Distribution: A distribution is the mathematical law which governs the probabilistic features of a random variable.

A Simple Example:

Building a simulation gas station with a single pump served by a single service man. Assume that arrival of cars as well their service times are random. At first identify the:

states: number of cars waiting for service and number of cars served at any moment

events: arrival of cars, start of service, end of service

entities: these are the cars

queue: the queue of cars in front of the pump, waiting for service

random realizations: interarrival times, service times

distributions: we shall assume exponential distributions for both the interarrival time and service time.

Next, specify what to do at each event. The above example would look like this: At event of entity arrival: Create next arrival. If the server is free, send entity for start of service. Otherwise it joins the queue. At event of service start: Server becomes occupied. Schedule end of service for this entity. At event of service end: Server becomes free. If any entities waiting in queue: remove first entity from the queue; send it for start of service.

Some initiation is still required, for example, the creation of the first arrival. Lastly, the above is translated into code. This is easy with an appropriate library which has subroutines for creation, scheduling, proper timing of events, queue manipulations, random variate generation and statistics collection.

How to simulate? Besides the above, the program records the number of cars in the system before and after every change, together with the length of each event.

Development of Systems Simulation

Discrete event systems (DES) are dynamic systems which evolve in time by the occurrence of events at possibly irregular time intervals. DES abound in real-world applications. Examples include traffic systems, flexible manufacturing systems, computer-communications systems, production lines, coherent lifetime systems, and flow networks. Most of these systems can be modeled in terms of discrete events whose occurrence causes the system to change from one state to another. In designing, analyzing and operating such complex systems, one is interested not only in performance evaluation but also in sensitivity analysis and optimization.

A typical stochastic system has a large number of control parameters that can have a significant impact on the performance of the system. To establish a basic knowledge of the behavior of a system under variation of input parameter values and to estimate the relative importance of the input parameters, sensitivity analysis applies small changes to the nominal values of input parameters. For systems simulation, variations of the input parameter values cannot be made infinitely small. The sensitivity of the performance measure with respect to an input parameter is therefore defined as (partial) derivative.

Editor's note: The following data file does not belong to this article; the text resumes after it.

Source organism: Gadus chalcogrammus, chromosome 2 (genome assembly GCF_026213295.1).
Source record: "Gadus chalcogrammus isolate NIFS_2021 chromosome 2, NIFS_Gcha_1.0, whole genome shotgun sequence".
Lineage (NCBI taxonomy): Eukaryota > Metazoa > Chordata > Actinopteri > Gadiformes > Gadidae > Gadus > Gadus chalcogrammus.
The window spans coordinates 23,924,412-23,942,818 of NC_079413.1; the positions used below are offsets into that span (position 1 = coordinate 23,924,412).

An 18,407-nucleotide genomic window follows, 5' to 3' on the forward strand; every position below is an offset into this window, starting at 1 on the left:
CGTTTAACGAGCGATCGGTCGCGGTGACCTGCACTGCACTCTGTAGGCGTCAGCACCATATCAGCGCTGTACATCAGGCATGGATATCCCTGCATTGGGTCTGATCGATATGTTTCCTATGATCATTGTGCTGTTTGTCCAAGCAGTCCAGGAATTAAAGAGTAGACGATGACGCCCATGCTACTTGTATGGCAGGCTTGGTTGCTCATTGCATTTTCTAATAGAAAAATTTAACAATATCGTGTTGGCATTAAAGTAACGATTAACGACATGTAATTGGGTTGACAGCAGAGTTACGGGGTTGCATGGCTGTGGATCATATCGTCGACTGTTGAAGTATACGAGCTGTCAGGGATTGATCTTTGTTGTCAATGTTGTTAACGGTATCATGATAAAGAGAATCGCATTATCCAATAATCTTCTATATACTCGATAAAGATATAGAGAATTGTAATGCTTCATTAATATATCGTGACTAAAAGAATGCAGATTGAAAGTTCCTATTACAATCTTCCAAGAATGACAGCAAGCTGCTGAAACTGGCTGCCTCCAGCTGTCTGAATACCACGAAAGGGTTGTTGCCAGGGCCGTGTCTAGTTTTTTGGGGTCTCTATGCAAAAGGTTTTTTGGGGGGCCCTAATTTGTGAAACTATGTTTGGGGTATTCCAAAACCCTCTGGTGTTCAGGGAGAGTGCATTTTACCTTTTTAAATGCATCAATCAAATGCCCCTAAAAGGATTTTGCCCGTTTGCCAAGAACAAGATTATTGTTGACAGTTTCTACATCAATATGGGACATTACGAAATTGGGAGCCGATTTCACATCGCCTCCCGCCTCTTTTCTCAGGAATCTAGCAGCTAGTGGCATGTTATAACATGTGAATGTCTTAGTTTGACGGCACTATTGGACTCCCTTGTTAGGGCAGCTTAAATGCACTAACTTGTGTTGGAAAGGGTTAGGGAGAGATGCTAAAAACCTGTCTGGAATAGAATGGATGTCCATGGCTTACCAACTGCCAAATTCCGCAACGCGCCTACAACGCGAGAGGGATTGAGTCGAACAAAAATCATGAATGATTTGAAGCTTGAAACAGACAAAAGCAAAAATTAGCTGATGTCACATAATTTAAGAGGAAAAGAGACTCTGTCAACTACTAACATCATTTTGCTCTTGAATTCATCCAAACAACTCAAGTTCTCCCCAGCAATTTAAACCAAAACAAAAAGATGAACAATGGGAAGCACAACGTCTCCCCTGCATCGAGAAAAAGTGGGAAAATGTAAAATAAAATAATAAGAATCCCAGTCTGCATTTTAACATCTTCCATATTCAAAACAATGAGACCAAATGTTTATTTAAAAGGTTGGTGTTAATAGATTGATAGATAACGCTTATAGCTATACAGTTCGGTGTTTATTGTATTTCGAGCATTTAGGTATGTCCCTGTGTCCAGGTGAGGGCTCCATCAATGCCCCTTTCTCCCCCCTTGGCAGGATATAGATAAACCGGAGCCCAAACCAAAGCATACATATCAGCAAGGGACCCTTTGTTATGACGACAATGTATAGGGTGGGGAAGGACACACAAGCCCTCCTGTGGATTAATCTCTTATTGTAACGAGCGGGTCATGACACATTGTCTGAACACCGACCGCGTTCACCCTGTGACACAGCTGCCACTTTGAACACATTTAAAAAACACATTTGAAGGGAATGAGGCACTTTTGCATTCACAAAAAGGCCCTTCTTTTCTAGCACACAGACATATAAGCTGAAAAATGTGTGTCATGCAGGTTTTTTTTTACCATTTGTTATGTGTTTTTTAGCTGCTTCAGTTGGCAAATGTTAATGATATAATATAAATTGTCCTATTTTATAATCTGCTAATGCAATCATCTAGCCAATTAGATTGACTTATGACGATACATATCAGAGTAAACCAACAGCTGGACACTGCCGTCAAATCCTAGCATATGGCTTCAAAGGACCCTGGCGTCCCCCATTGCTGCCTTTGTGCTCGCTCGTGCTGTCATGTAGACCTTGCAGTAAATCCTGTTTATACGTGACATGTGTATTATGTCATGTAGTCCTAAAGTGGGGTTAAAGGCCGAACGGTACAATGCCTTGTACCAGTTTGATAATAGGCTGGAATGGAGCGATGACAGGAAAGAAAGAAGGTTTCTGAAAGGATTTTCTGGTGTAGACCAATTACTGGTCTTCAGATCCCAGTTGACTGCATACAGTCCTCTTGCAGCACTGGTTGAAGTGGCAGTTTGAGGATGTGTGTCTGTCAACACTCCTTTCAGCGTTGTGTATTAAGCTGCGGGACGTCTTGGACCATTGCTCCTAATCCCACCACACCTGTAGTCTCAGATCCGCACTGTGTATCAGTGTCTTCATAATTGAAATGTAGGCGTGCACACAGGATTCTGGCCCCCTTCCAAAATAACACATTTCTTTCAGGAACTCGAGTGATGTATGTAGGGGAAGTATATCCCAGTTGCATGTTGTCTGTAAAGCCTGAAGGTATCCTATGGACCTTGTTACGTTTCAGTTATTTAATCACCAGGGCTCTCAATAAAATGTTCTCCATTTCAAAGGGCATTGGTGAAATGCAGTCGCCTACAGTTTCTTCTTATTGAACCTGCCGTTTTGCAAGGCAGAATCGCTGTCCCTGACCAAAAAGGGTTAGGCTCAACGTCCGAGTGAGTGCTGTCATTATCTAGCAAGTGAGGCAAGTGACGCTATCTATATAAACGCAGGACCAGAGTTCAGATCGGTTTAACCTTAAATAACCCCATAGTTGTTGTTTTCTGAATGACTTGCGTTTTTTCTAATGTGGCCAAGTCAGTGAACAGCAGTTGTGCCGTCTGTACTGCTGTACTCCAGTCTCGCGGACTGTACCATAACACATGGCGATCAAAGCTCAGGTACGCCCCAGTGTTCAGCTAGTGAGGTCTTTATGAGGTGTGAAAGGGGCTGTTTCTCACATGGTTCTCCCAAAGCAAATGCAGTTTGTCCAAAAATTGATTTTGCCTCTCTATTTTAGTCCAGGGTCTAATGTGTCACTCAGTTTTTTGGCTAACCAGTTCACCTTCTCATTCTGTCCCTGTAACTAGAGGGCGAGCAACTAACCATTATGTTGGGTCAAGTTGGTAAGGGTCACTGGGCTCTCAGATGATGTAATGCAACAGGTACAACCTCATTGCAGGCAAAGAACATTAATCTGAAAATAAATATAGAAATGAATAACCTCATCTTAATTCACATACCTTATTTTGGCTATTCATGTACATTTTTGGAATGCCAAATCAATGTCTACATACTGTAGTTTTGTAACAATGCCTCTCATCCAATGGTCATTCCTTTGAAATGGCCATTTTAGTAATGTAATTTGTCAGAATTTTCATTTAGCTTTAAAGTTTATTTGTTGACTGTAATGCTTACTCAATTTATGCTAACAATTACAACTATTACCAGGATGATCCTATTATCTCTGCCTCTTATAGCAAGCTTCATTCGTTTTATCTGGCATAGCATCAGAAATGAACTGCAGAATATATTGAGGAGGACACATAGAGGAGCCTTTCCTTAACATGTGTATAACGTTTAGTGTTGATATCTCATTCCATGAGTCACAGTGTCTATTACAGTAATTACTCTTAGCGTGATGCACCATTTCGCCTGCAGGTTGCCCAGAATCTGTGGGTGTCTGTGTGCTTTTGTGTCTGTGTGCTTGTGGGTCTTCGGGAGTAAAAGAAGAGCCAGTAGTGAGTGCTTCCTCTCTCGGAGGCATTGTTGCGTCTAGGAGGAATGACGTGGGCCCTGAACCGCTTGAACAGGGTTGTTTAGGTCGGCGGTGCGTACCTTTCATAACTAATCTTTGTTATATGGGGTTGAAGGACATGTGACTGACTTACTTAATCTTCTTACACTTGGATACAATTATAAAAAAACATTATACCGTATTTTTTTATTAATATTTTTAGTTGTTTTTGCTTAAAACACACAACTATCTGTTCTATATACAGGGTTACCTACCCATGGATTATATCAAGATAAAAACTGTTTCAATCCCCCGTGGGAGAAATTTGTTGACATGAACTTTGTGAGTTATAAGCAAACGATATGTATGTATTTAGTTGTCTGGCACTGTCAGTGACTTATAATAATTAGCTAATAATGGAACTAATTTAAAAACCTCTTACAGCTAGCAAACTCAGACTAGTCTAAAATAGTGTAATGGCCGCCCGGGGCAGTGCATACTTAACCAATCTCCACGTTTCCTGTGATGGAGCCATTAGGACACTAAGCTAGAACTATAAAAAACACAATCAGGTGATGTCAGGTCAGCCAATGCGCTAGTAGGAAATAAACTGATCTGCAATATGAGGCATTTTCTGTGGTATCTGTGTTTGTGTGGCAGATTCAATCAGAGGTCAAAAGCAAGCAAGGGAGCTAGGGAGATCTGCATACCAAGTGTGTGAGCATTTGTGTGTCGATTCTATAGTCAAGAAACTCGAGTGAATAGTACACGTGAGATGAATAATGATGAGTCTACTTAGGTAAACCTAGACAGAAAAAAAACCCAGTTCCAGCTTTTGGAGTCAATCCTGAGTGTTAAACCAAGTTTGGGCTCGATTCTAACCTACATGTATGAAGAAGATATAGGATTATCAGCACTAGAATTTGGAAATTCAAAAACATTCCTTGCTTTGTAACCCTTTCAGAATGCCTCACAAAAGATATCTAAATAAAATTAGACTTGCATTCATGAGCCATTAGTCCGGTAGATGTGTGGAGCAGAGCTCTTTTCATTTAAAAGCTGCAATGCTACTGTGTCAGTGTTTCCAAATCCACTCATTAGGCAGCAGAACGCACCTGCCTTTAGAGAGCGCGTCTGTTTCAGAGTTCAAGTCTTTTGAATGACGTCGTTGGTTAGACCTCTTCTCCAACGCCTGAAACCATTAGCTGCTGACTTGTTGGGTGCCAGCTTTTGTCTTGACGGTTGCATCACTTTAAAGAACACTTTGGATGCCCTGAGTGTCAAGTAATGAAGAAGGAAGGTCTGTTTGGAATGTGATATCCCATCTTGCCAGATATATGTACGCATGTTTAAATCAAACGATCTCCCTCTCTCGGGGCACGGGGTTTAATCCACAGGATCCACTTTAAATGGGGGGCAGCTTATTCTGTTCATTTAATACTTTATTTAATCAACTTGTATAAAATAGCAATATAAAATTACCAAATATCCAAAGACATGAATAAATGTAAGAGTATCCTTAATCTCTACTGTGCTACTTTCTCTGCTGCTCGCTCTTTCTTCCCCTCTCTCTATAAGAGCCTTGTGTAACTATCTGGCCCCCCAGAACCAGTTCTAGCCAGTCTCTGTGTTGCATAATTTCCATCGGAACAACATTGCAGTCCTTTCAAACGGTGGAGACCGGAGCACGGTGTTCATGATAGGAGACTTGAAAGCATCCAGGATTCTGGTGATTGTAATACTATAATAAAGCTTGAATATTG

Sensitivity analysis is concerned with evaluating sensitivities (gradients, Hessian, etc.) of performance measures with respect to parameters of interest. It provides guidance for design and operational decisions and plays a pivotal role in identifying the most significant system parameters, as well as bottleneck subsystems. I have carried out research in the fields of sensitivity analysis and stochastic optimization of discrete event systems with an emphasis on computer simulation models. This part of lecture is dedicated to the estimation of an entire response surface of complex discrete event systems (DES) from a single sample path (simulation), such as the expected waiting time of a customer in a queuing network, with respect to the controllable parameters of the system, such as service rates, buffer sizes and routing probabilities. With the response surfaces at hand, we are able to perform sensitivity analysis and optimization of a DES from a single simulation, that is, to find the optimal parameters of the system and their sensitivities (derivatives), with respect to uncontrollable system parameters, such as arrival rates in a queuing network. We identified three distinct processes. Descriptive Analysis includes: Problem Identification & Formulation, Data Collection and Analysis, Computer Simulation Model Development, Validation, Verification and Calibration, and finally Performance Evaluation. Prescriptive Analysis: Optimization or Goal Seeking. These are necessary components for Post-prescriptive Analysis: Sensitivity, and What-If Analysis. The prescriptive simulation attempts to use simulation to prescribe decisions required to obtain specified results. It is subdivided into two topics- Goal Seeking and Optimization. Recent developments on "single-run" algorithms for the needed sensitivities (i.e. gradient, Hessian, etc.) make the prescriptive simulation feasible.

Problem Formulation: Identify controllable and uncontrollable inputs. Identify constraints on the decision variables. Define measure of system performance and an objective function. Develop a preliminary model structure to interrelate the inputs and the measure of performance.